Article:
I was feeling in my previous post, quite sure of my conviction to vote for PAP, until I saw Nicole Seah. She’s a young candidate at 24 and is very talented in handling questions thrown at her, in a even keeled and mature fashion. She’s the media darling for this election.
I was so pleased to see a girl so well spoken (go watch her speak, you will like her!) at her young age. When the netizens came down hard on Tin Pei Ling, the 27 year old PAP candidate, I still thought, Tin’s only 27 years old, she should be given some leeway because of her relative youth. But along came Nicole who at 24, is more matured, compassionate and communicates in a much more superior manner than Tin Pei Ling.
That Nicole Seah appears in a party opposite PAP highlights a inherent weakness in PAP. No matter how rigourous its selection process is, it cannot solve this problem. By virtue that it is PAP, period. Something like a camera cannot take a picture of itself. And that out there, on this small island of Singapore, we are NOT as talent squeeze as it has perceived.
We were told that we have difficulties looking for our 4th generation leaders, that high flying people will rather serve out in the private sector, with better pay, than to enter politics. That’s why they wanted to raise Ministers’ pay to the millions to better attract talents. That’s PAP’s blindspot.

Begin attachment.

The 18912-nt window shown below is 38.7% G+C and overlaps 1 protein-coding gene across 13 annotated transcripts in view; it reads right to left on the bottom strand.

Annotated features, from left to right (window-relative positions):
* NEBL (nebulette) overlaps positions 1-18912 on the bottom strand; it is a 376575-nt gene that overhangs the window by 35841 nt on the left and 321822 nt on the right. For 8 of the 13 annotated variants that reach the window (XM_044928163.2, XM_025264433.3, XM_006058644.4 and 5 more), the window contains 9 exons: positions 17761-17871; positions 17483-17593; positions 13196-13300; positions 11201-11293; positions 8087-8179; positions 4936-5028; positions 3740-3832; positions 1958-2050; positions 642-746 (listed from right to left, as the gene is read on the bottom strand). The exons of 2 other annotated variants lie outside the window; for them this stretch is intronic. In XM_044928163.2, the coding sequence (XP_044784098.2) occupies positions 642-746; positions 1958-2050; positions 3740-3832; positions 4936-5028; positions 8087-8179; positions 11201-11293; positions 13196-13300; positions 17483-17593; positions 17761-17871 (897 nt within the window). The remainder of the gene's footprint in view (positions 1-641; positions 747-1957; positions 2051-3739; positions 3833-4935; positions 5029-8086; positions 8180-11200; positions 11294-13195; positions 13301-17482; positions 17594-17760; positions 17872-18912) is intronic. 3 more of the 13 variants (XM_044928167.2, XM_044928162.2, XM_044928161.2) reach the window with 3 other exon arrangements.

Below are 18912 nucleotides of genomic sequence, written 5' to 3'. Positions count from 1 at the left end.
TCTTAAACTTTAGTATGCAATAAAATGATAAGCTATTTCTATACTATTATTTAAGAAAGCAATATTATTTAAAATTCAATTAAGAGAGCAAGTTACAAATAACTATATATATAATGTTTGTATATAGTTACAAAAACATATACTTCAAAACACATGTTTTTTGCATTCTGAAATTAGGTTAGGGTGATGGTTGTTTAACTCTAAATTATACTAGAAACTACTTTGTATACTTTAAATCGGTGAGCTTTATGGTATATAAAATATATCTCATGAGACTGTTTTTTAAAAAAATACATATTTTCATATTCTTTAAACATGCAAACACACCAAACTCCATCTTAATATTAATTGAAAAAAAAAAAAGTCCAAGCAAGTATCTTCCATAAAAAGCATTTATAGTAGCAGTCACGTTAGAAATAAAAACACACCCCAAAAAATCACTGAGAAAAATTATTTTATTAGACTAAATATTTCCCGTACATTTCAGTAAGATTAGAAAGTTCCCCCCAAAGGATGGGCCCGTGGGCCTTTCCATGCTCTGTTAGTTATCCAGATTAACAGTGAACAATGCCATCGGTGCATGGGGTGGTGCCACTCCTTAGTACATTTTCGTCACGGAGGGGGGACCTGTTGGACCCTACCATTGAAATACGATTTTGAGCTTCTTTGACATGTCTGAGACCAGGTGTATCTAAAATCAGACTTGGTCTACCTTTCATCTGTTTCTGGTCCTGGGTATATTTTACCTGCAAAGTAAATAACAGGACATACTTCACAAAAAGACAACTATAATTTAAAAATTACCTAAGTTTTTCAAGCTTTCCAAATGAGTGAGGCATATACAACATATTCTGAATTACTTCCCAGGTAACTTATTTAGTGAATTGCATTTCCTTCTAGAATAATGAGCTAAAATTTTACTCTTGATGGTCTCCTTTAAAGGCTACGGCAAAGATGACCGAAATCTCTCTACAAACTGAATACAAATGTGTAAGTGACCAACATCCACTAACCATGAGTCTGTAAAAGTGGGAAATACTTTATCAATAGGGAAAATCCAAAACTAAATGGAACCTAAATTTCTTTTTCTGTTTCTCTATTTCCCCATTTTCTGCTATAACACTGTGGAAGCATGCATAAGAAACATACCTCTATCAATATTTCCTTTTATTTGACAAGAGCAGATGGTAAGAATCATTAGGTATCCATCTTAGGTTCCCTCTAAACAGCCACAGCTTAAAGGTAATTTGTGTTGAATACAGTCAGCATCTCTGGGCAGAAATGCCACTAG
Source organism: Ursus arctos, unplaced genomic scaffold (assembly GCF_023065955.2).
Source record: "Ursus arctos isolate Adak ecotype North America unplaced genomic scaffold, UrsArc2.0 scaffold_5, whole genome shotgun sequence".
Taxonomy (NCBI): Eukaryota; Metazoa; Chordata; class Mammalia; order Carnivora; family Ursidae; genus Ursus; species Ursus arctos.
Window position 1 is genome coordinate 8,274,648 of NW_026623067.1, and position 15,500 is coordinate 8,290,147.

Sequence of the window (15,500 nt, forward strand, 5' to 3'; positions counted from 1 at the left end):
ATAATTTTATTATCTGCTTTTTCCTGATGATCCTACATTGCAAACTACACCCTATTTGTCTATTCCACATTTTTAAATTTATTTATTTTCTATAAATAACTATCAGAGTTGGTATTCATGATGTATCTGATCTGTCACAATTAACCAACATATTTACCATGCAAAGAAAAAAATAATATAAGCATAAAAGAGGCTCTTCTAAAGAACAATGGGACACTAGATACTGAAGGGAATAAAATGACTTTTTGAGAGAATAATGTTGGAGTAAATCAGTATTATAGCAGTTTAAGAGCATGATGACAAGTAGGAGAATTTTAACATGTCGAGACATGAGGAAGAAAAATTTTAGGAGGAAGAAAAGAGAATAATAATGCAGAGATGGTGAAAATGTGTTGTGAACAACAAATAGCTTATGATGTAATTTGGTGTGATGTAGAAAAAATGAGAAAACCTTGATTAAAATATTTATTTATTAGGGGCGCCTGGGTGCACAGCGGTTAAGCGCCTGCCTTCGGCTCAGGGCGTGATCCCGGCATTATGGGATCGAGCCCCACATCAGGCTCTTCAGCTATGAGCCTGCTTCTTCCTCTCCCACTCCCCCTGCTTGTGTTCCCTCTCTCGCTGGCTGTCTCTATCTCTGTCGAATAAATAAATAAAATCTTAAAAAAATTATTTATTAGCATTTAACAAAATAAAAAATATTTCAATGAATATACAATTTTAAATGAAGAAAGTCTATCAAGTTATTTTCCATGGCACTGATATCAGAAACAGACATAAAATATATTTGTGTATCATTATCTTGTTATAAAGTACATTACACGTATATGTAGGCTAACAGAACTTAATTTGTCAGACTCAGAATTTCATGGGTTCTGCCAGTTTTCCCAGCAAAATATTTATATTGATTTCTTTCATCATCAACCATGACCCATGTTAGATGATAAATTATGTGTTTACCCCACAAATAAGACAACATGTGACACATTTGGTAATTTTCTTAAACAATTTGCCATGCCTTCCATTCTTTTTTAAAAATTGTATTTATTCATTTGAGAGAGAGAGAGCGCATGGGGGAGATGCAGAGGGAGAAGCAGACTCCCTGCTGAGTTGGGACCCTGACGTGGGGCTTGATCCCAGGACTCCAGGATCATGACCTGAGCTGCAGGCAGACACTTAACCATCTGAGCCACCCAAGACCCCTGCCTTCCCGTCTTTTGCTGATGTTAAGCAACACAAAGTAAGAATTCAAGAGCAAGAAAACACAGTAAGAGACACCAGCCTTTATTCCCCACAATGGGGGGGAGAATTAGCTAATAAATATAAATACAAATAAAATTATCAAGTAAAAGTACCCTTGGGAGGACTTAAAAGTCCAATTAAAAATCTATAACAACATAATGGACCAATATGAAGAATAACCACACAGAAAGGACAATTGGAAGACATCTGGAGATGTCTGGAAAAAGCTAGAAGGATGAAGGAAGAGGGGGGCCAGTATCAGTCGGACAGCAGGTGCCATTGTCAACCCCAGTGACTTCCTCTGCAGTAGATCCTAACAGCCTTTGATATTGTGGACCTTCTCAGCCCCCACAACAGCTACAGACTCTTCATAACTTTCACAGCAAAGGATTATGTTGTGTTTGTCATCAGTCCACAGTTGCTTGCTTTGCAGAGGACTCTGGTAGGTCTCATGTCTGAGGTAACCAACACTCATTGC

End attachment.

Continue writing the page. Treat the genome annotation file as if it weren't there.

Nicole Seah’s (and Chen Shao Mao’s) appearance shows that, not that there aren’t enough willing talents out there, they just do not want to enter politics via PAP – whatever their reasons might be. And suitable talents may not always come in the form as PAP expects! Thus, if PAP continue to monopolise the parliament seats, Singapore as a nation will lose out by not getting the talent it needs to govern the country.
As the MM himself had said before, in order to bring certainty to a continued good source of leaders, we should instituitionalise the system to facilitate that. Having more parties definitely is a first step as it casts a wider net.
As responsible citizens thus, I agree with some that we should begin voting in the able candidates from other parties into the parliament. **ABLE candidates** The 4th or 5th generation leaders may not emerge from these parties yet, but given time, there’s no telling we will continue to tap on Singapore’s top talents to lead our country, with a more varied parliament and open politics.
As I have said, I am deeply grateful to the PAP party for having brought us this far. In my constituency, owing to weak opposing candidates, it’s wiser for me to stick to my earlier stance. But this does not mean we should continue to vote for PAP blindly or loyally. As the future landscape changes, we may need a different form of government to serve us better. Maybe not in the next 5-10 years, but on a longer term basis. Do we wait until then to vote the other parties in? That may be too late. In a classic PAP style, taking a long term view, the time may be NOW.